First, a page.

America’s Longest War – A Brief Timeline of US Military Campaigns in the Middle East

America’s longest war in the Middle East. (Image: Palestine Chronicle)

By Palestine Chronicle Editors

Historically, the US policies in the Middle East have been predicated on firepower, as a fundamental way of influencing geopolitics. Here are a few examples.

The United States and Britain carried out strikes against Yemen in the early hours of Friday local time.

Massive explosions occurred in Sanaa, Hodeidah, and other cities, the Yemen Ansarallah movement and eyewitnesses said, leading to the death of five people and the wounding of six others.

The action comes after Washington and London vowed to retaliate against Ansarallah’s prevention of Israel-bound ships from traveling in the Bab Al-Mandab Strait, in the Red Sea.

Following the attack, Ansarallah said that they will continue to target ships going to or returning from Israeli ports until Tel Aviv ends its genocidal war on Gaza and allows for critical aid to reach the starving population of the Strip.

Refusing to apply any pressure on Israel, Washington opted to attack Ansarallah targets in Yemen. 

US officials – including the Coordinator for Strategic Communications at the National Security Council in the White House John Kirby – have said that Washington hopes that the Yemeni group has “received the message”.

An Ansarallah spokesperson told the Lebanese Al-Mayadeen channel on Friday morning, however, that his group’s message is, in fact, directed to the Palestinians themselves, particularly those in Gaza, that Ansarallah will continue to stand by their side against Israeli crimes. 

History of War 

Historically, the US policies in the Middle East have been predicated on firepower, as a fundamental way of influencing geopolitics and resolving issues that it could not achieve through other means.  

Here is a short timeline of some of these wars and military interventions.

1982–1983: War on Lebanon

In June 1982, Israel invaded Lebanon. It was not the first time that Tel Aviv carried out a major military aggression against its small Arab neighbor. 

As Israel was trying to eliminate Palestinian, Lebanese and other Arab Resistance in the country, Washington came to the rescue. 

In September 1982, the US dispatched the battleships USS John Rodgers and nuclear cruiser USS Virginia to the Lebanese shores in a military operation justified on the basis of the so-called “aggressive self-defense”.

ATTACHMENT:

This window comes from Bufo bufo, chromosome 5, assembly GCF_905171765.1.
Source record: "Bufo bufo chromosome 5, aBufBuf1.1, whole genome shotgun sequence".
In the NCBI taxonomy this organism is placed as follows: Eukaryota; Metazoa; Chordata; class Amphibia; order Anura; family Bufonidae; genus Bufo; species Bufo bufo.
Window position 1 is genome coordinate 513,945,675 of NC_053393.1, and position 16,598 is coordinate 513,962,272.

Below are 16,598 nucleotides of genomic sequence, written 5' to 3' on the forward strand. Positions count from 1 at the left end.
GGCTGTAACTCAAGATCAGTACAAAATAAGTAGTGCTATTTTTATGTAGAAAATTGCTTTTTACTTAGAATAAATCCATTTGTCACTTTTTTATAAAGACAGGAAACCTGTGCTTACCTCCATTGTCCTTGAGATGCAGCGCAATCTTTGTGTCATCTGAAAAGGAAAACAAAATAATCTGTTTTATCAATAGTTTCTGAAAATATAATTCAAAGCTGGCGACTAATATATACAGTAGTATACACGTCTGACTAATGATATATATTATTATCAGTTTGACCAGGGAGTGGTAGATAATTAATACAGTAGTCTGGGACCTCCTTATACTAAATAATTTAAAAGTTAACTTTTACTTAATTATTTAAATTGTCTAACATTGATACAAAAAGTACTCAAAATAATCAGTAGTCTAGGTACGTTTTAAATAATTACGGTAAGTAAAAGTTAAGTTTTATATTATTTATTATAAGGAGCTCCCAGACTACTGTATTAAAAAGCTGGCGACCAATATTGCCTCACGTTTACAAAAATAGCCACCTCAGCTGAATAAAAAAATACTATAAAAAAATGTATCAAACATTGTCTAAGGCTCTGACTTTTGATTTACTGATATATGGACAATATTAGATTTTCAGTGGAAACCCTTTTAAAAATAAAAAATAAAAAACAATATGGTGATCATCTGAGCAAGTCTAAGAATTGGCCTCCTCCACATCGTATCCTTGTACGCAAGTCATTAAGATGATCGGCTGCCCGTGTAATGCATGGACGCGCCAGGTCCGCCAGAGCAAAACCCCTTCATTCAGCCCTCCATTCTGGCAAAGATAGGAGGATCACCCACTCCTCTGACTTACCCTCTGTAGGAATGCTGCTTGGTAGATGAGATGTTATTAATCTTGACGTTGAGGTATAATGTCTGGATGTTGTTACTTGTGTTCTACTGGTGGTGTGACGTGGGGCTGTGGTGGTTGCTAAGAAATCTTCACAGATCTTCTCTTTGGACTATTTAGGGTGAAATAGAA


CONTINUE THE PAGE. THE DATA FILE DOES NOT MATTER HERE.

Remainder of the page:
American gunboats engaged in the bombing of several targets, including the town of Suk Al-Gharb.

1986 – War on Libya

In March 1986, the Reagan Administration authorized a massive military strike on Libyan military targets focused mostly on Tripoli, Benghazi, Mitiga International Airport, and Benina International Airport.

In the following month, US air and naval forces carried out a series of naval strikes on the Libyan capital of Tripoli, resulting in the death of at least 40 Libyans, including the adoptive daughter of Libyan leader Col. Muammar Gaddafi.

1991 – The First War on Iraq

Following the Iraqi invasion of Kuwait in August 1990, a post-Cold War triumphant US galvanized a 42-country coalition, carrying out a major war against Iraq. 

The American war, which resulted in the death of tens of thousands, came in two phases: the so-called Operation Desert Shield, which lasted from August 1990 to January 1991, and Operation Desert Storm, which began with a massive bombardment campaign against Iraq in January 1991. 

The war resulted in the establishment of many US military bases in the Gulf region, and sowed the seeds of many other military interventions and conflicts, which continue to be felt throughout the region until this day.

1991 – 2003 – Also Iraq

Following the war in Iraq, the US and its allies have demarcated geographic areas in the northern and southern parts of the country as no-fly zones, in which the Iraqi military was not allowed to operate. 

Habitually, the US bombed numerous Iraqi targets, leading up to so-called Operation Desert Fox in 1998, and ultimately to another major war on Iraq in 2003.

1998 – Afghanistan and Sudan

The Clinton Administration ordered a massive aerial attack on targets in both Afghanistan and Sudan, under the guise of fighting terrorism.

The attack, however, especially in the case of Sudan, seemed to target civilian infrastructure, particularly the country’s largest pharmaceutical company, Al-Shifa, an event that proved disastrous for the coming months and years. 

But the so-called Operation Infinite Reach, of August 1998 seemed to be motivated by something else entirely, a distraction from Clinton’s sexual scandal at the White House, which ultimately resulted in his impeachment. 

1998 – Iraq again